For example, curious passersby or children may be tempted to explore the construction area, which can lead to potential liability issues. Typically, insurers prefer construction projects to be completed within 12 months. And because the builder’s risk policy also covers your liability exposure, this information is valuable to the carrier.

In some cases, carriers may accept projects lasting between 12 and 24 months. However, if the construction extends beyond two years, insurers may become concerned and question the reasons for the delay. 

During the COVID-19 pandemic, insurers may have been more lenient with construction timelines due to the unprecedented circumstances.

Home Coverage After Construction is Complete

Once the construction is complete, you'll typically need to obtain a standard homeowners insurance policy to cover your newly built home. This policy will include the usual coverages for a completed residence, such as 

  1. dwelling coverage
  2. personal property coverage, and 
  3. liability protection

The builder's risk policy is specifically designed to cover the unique risks during the construction phase, while a homeowners policy takes over once the home is complete and ready for occupancy.

Take a deeper dive into what a standard homeowners policy covers.

Pricing and Coverage Adjustments for Builder's Risk Insurance

When purchasing a builder's risk policy, the insurance carrier may write it as a homeowner's policy with the builder's risk component and theft of building materials added as endorsements. 

Once the construction is complete, these endorsements are typically removed at renewal, and the policy reverts to a standard homeowners insurance policy, like the one described in the previous section.

And note that the premium for a builder's risk policy is based on the replacement cost of the finished structure, not the current value of the construction project. 

For example, if you're building a 3,000 square foot house, you'll pay a premium based on the total replacement cost of the completed home, even before the foundation is laid. 

As the policy renewal approaches, the insurance carrier will check on the progress of the construction to determine if the building is complete and adjust the coverage accordingly for the upcoming policy term. 

However, you'll pay for the entire policy upfront.

If you're adding an addition to your existing home, the size of the addition will determine whether you need to contact your insurance carrier or agent. For small projects under $5,000, it may not be necessary. 

But for larger additions, such as a new bedroom, living area, or sunroom, you should inform your insurance provider and have them add a builder's risk endorsement to your policy. This endorsement will protect the addition during the construction phase, just as it would for a new home being built from the ground up.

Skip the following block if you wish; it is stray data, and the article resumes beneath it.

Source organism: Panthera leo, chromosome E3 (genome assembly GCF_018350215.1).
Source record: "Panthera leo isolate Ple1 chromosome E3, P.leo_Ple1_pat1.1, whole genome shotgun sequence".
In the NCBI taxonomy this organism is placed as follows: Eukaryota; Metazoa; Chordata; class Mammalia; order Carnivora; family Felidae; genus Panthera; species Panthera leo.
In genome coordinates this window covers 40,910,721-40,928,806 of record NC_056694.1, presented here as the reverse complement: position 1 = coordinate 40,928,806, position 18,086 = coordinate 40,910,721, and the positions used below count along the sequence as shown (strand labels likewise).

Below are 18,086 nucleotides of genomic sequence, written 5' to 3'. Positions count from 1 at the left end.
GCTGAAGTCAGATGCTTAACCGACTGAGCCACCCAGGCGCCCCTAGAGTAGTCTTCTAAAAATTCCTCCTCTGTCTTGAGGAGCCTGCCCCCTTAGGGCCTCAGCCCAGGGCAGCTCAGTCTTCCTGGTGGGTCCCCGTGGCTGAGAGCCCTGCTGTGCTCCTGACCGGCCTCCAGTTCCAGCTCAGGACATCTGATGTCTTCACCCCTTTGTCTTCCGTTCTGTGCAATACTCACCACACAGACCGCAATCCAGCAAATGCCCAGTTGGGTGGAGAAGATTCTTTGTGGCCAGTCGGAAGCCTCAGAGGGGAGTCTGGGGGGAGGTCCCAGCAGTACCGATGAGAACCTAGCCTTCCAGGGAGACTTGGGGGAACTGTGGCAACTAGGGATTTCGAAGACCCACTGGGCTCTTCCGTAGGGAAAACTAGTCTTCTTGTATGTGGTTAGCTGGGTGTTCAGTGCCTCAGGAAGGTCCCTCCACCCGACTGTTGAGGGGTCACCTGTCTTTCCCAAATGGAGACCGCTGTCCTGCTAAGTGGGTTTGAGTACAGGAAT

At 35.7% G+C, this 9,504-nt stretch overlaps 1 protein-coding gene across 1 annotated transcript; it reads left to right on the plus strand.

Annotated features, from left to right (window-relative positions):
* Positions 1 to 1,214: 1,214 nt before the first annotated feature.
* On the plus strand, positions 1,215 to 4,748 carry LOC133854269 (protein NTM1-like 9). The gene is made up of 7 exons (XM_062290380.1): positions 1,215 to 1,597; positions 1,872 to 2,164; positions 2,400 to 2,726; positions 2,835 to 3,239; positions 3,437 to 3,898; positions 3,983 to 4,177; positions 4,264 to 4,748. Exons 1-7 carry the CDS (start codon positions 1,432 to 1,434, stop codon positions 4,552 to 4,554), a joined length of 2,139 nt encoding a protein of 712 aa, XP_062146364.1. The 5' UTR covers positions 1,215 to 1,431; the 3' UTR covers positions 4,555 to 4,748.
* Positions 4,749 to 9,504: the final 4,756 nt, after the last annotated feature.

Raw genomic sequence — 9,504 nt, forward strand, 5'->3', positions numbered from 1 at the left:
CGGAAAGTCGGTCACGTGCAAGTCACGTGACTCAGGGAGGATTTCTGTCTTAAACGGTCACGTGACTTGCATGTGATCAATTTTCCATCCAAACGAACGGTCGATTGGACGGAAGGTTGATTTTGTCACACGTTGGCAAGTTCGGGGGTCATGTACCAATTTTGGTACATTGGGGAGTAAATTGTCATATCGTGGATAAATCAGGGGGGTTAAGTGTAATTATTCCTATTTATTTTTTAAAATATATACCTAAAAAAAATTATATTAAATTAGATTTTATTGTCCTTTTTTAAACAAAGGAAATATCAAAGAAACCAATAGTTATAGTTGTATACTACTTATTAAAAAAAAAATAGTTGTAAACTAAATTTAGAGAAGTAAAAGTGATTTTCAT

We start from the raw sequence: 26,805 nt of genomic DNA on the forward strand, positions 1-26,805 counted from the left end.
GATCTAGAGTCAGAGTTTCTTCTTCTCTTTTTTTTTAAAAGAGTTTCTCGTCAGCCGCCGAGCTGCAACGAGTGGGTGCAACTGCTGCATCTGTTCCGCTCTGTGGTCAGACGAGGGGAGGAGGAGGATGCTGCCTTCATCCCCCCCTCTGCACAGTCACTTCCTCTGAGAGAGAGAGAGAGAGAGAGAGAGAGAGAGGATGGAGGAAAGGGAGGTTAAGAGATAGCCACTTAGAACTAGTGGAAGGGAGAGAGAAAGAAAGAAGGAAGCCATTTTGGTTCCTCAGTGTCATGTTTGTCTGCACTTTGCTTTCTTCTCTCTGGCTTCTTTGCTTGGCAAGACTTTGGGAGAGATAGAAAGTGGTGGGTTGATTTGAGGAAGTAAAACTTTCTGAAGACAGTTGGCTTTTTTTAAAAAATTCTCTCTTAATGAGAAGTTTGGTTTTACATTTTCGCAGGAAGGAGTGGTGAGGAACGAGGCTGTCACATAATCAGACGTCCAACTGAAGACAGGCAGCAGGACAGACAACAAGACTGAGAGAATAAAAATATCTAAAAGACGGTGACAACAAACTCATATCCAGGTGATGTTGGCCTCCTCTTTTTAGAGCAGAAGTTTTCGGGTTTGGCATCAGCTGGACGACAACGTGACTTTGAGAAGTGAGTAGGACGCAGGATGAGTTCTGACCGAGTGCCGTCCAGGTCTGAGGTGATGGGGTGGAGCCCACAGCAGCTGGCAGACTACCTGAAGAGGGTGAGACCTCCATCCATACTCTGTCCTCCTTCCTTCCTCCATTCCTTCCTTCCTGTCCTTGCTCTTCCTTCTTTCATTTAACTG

Read more about updating a policy for home renovations and upgrades.

If you've recently completed an addition to your home and did not notify your insurance carrier during the construction process, it's essential to contact them now. 

They need to be aware that your house has increased in size to make certain that it's properly insured. If you fail to inform them and your home suffers a total loss, you may only receive compensation for the original structure, not the added square footage. 

Always keep your insurance provider up to date on any changes or additions to your home to maintain adequate coverage.

We Can Help You Properly Insure Your Home During Construction

Building your dream home or adding to your existing property is an exciting journey, but it's crucial to have the right insurance coverage to protect your investment. We've covered the importance of builder's risk insurance and the essential theft of building materials endorsement. 

By understanding these key aspects, you can make informed decisions about your coverage during the construction phase.

At Horan, we strive to be your trusted advocate, providing the guidance and expertise you need to navigate the complex world of construction insurance. Our experience working with multiple carriers gives us a unique perspective, ensuring that you have the right coverage for your specific situation. 

By following our advice, you can proceed with your construction project with composure and security, knowing that your investment is properly protected.

Don't let uncertainty about insurance hold you back from building your dream. 

Click the Get a Quote button below to start a conversation with our knowledgeable team and take the first step toward protecting your home during construction.

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Daniel J. Middleton

Daniel is an accomplished content creator. He has been working in publishing for almost two decades. Horan Companies hired Daniel as its content manager in November 2022. The agency entrusted its messaging to him. Since then, Daniel has written insurance articles, service pages, PDF guides, and more. All in an effort to educate CNY readers. He's helping them understand the world of insurance so they can make informed decisions.